The Best Movie Ever: Reboots
If at first your film succeeds try, try again. Audiences now live in an era in which classic movie series are all fodder or “reboots,” which ignore or rewrite every other film in the series (which were, by definition, already good enough on their own to actually warrant a reboot). Sometimes the filmmakers go right back to the well, other times they use a bunch of time travel hooey to undo the earlier movies whilst still technically leaving them as part of the established canon, like J.J. Abrams’ Star Trek and this weekend’s big summer release, Terminator Genisys.
But what movie qualifies as The Best Reboot Ever? That’s what Crave’s Best Movie Ever is here to find out this week, in which we ask film critics William Bibbiani, Witney Seibold and Brian Formo to each decide on just one film that they think deserves the title. The criteria for what makes a great reboot is up to them, and as usual they have all come up with very, very different movies.
So take a look at their arguments and let us know what you think is the best reboot ever? (And no, it’s not Terminator Genisys.)
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Witney Seibold’s Pick: Batman Begins (2005)
Reboots are not, strictly speaking, always a horrible thing. From time to time, you will find a new interpretation of established pop culture material that can add texture and depth to something previously left uncertain or unexplored. But they are tiresome to those of us who value canon and consistency. Reboots have, I’m sure you’ve noticed dear reader, exploded in ubiquity in recent years. Be sure not to invest in any series or character, kids, because Hollywood is going to erase that continuity for a brand new one in 18 months. Remember this: We live in a world where we’ll have three separate Spider-Men in 6 movies over the course of a mere 16 years.
The best reboot of all time is Christopher Nolan’s 2005 blockbuster Batman Begins. Nolan, a filmmaker more interested in pure cinema and genre conventions than he is in superheroes specifically, was tapped to restart the Batman film series as something more realistic than we had previously seen. Tim Burton’s previous approach to Batman in 1989 had been to create an entire expressionistic world into which Batman could fit. Burton started on the outside and worked his way in. Nolan took the opposite tack, asking earnest questions as to what circumstances could actually create a Batman in a more recognizable world. He started within, and worked his way out. The result was a much more intimate blockbuster than we were used to. It was the first time we were invited to examine Batman on such a personal level. Plus, it was just an awesome action flick, complete with all the fights and schemes we require from the genre.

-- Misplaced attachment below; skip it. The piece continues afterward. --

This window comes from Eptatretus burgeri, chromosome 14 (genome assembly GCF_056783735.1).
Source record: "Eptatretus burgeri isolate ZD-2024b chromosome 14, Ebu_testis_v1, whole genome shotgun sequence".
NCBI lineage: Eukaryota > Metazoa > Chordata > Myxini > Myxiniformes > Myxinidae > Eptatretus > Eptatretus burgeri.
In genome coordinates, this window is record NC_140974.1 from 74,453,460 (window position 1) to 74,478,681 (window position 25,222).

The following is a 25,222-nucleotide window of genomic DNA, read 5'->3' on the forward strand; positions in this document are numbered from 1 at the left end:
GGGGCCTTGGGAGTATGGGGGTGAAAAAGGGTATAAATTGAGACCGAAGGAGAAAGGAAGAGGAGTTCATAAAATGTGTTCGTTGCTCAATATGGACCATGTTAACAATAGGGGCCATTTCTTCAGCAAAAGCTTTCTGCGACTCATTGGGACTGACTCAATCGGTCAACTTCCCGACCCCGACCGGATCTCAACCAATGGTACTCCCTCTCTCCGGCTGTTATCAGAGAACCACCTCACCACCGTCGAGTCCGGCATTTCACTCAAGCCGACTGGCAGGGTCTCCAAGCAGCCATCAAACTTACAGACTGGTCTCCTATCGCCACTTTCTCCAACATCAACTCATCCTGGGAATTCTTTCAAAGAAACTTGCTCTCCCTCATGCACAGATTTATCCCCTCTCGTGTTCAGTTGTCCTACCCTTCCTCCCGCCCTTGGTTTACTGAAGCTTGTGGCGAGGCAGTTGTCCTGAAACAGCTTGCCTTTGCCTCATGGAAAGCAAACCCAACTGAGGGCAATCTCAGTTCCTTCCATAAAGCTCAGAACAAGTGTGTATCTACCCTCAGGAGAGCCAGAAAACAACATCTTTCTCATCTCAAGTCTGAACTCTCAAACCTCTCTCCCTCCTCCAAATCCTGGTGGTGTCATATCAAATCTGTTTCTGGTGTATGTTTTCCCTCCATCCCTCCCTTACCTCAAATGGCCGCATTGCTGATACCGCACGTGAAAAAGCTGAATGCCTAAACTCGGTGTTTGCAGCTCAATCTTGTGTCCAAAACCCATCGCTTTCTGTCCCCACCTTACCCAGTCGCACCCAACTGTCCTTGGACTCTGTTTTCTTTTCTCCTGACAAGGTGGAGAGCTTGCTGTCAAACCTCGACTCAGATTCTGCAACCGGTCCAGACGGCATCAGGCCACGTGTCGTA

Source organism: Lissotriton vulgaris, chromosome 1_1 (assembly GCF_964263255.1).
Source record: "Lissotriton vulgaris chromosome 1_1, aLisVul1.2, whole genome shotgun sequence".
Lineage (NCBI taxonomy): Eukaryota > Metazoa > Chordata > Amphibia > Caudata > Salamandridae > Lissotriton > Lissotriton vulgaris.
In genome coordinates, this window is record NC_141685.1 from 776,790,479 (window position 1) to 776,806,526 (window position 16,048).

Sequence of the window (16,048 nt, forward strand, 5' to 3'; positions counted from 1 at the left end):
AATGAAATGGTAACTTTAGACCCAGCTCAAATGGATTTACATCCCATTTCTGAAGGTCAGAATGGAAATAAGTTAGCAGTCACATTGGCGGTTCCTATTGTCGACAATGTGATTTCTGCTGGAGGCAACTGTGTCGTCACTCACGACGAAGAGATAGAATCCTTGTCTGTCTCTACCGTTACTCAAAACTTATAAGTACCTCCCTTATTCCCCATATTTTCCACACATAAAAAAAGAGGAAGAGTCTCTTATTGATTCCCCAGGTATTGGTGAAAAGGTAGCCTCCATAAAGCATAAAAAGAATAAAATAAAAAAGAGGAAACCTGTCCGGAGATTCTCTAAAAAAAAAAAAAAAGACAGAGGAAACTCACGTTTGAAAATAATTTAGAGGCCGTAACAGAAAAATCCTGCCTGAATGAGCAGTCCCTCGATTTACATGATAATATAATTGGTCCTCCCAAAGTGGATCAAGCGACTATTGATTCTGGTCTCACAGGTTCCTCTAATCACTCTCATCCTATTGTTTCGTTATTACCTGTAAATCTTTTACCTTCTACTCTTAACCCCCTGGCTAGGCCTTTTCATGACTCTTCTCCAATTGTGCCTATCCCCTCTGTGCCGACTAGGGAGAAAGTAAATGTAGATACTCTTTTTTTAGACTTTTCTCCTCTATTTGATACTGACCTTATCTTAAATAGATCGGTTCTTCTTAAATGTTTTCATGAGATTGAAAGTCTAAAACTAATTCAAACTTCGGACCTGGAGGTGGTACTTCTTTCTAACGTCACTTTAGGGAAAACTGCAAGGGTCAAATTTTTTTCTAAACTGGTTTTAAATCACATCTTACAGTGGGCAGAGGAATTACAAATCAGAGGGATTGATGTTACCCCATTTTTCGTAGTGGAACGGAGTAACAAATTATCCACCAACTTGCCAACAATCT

But aside from its quality, Batman Begins totally reshaped the movie marketplace. The “intimate portrait” and “grim and more realistic” origin story became the de facto approach for all proceeding reboots, including James Bond, Michael Myers, and others. Batman Begins has essentially ushered in the modern version of fantasy storytelling.
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William Bibbiani’s Pick: Casino Royale (2006)
In 1962, Dr. No introduced audiences all over the world to James Bond, Ian Fleming’s debonair super spy, and the best movie series ever was born. Sequels followed that catered to the demands of audiences at the time, who clearly wanted over the top entertainment instead of realistic portrayals of a British spy, a topic with which Fleming – as a former employee of Britain’s Naval Intelligence Division – was intimately familiar.